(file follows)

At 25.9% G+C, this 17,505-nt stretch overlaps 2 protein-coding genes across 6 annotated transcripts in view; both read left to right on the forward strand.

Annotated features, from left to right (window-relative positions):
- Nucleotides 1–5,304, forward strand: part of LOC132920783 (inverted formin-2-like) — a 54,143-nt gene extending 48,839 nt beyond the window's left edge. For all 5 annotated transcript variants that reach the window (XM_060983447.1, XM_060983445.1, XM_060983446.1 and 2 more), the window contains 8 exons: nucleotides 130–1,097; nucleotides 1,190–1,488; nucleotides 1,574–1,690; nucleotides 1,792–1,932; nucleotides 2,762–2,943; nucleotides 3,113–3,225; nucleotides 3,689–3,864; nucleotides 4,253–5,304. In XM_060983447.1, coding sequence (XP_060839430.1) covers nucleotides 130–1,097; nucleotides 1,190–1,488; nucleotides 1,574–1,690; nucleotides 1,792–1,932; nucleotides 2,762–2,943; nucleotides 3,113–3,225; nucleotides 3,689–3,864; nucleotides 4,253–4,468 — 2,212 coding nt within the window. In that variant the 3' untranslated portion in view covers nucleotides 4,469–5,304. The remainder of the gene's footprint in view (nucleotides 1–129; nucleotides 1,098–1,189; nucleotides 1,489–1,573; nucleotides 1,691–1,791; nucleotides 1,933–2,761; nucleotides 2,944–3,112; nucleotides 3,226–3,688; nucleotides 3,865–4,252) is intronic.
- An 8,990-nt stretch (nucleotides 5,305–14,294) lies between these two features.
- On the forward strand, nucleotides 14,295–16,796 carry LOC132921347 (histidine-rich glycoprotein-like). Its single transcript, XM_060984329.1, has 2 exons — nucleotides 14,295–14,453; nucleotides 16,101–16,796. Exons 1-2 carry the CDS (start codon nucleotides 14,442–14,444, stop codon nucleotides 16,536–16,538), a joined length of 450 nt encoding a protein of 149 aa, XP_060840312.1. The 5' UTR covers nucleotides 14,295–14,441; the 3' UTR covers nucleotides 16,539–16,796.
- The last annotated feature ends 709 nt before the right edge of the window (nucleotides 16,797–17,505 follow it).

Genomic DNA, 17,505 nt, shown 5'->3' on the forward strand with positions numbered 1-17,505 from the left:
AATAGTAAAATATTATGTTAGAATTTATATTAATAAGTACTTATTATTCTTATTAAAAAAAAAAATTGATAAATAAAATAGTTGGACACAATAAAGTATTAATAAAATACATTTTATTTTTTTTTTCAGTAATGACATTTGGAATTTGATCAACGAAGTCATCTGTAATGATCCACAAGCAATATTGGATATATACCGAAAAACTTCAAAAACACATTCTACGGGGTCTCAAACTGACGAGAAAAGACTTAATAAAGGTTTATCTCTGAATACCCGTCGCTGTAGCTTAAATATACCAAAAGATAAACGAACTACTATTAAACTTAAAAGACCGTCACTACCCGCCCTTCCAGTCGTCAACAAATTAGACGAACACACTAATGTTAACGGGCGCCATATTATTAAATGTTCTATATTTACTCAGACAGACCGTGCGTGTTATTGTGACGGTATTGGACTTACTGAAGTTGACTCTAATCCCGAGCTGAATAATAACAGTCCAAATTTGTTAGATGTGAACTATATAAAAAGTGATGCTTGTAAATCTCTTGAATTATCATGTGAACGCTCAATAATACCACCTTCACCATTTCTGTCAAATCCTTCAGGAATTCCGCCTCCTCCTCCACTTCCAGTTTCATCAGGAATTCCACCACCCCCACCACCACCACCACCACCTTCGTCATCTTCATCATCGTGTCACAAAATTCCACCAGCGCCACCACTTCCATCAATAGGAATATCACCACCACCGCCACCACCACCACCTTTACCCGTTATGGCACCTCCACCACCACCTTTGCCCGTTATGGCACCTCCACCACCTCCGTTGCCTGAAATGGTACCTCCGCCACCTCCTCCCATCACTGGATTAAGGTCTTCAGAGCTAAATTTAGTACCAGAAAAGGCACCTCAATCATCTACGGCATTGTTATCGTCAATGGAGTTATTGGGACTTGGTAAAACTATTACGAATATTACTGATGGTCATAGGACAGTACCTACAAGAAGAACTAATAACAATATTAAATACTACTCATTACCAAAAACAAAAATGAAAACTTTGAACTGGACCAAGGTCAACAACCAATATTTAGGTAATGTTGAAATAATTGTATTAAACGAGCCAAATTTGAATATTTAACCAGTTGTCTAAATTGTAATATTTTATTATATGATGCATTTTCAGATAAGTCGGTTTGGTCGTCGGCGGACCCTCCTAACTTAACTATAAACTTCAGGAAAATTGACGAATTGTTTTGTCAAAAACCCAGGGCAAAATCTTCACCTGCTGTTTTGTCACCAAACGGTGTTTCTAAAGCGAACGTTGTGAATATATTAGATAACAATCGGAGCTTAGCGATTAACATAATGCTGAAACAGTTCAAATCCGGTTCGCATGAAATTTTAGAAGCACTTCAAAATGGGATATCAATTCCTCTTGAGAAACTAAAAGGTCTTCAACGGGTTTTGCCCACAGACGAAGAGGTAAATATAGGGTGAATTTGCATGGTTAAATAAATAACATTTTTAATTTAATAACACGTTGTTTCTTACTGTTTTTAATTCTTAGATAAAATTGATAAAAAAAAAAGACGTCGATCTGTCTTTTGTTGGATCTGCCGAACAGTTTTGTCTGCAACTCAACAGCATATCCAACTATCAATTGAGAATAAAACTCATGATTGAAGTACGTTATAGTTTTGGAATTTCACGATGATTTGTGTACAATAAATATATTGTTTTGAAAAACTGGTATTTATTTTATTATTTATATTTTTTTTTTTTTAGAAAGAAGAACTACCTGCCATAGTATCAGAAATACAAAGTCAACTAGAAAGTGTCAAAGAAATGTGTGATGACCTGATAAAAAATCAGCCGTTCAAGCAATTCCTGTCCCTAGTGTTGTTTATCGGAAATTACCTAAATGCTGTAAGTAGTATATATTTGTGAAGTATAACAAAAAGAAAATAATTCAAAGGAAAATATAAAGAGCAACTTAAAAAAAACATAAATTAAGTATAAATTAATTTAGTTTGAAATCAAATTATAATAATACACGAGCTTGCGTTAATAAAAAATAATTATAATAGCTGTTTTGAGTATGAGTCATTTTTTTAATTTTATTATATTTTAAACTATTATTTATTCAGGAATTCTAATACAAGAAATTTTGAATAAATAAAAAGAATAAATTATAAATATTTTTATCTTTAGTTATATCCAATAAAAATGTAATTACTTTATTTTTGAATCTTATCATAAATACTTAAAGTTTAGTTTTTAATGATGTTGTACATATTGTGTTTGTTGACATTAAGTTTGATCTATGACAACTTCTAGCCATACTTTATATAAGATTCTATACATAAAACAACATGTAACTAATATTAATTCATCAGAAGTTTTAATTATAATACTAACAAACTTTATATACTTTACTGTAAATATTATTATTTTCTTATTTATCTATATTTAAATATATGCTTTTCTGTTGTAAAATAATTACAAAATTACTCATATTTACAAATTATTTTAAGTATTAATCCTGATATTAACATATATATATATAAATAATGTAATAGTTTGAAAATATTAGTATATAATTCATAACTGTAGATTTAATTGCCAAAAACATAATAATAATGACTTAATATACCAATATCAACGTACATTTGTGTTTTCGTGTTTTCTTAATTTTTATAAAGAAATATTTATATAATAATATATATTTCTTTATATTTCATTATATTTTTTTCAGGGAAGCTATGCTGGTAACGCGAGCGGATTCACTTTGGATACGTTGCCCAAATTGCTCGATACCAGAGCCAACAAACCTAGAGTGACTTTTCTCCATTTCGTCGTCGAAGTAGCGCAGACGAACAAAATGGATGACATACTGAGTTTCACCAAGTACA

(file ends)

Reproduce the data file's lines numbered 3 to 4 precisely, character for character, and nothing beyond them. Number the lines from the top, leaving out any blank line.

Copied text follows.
- Nucleotides 1–5,304, forward strand: part of LOC132920783 (inverted formin-2-like) — a 54,143-nt gene extending 48,839 nt beyond the window's left edge. For all 5 annotated transcript variants that reach the window (XM_060983447.1, XM_060983445.1, XM_060983446.1 and 2 more), the window contains 8 exons: nucleotides 130–1,097; nucleotides 1,190–1,488; nucleotides 1,574–1,690; nucleotides 1,792–1,932; nucleotides 2,762–2,943; nucleotides 3,113–3,225; nucleotides 3,689–3,864; nucleotides 4,253–5,304. In XM_060983447.1, coding sequence (XP_060839430.1) covers nucleotides 130–1,097; nucleotides 1,190–1,488; nucleotides 1,574–1,690; nucleotides 1,792–1,932; nucleotides 2,762–2,943; nucleotides 3,113–3,225; nucleotides 3,689–3,864; nucleotides 4,253–4,468 — 2,212 coding nt within the window. In that variant the 3' untranslated portion in view covers nucleotides 4,469–5,304. The remainder of the gene's footprint in view (nucleotides 1–129; nucleotides 1,098–1,189; nucleotides 1,489–1,573; nucleotides 1,691–1,791; nucleotides 1,933–2,761; nucleotides 2,944–3,112; nucleotides 3,226–3,688; nucleotides 3,865–4,252) is intronic.
- An 8,990-nt stretch (nucleotides 5,305–14,294) lies between these two features.